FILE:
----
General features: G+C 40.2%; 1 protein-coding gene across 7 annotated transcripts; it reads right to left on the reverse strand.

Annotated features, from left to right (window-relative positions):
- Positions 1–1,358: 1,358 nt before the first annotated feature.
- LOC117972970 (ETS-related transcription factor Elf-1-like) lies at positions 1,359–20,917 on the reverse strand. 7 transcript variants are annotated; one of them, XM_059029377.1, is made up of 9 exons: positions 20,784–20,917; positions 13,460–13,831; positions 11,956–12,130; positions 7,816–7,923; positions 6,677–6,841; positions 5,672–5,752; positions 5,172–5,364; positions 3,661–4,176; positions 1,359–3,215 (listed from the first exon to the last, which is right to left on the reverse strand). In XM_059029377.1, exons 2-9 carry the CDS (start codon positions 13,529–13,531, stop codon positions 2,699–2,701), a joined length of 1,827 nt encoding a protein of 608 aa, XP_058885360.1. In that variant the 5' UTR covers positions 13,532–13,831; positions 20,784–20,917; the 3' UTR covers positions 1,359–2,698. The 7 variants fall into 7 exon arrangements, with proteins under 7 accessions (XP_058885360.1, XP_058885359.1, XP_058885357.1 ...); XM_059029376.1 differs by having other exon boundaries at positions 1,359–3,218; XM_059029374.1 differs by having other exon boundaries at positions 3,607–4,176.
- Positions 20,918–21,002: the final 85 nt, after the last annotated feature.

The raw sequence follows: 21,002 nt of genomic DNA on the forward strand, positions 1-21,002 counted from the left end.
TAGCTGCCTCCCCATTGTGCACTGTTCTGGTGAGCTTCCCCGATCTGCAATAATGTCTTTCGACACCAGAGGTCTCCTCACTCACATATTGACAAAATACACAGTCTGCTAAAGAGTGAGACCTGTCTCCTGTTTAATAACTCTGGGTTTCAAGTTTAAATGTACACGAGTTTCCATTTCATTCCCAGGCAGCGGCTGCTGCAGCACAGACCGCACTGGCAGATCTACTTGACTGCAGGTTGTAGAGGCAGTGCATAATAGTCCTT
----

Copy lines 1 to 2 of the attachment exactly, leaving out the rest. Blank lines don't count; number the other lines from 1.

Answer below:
General features: G+C 40.2%; 1 protein-coding gene across 7 annotated transcripts; it reads right to left on the reverse strand.

Annotated features, from left to right (window-relative positions):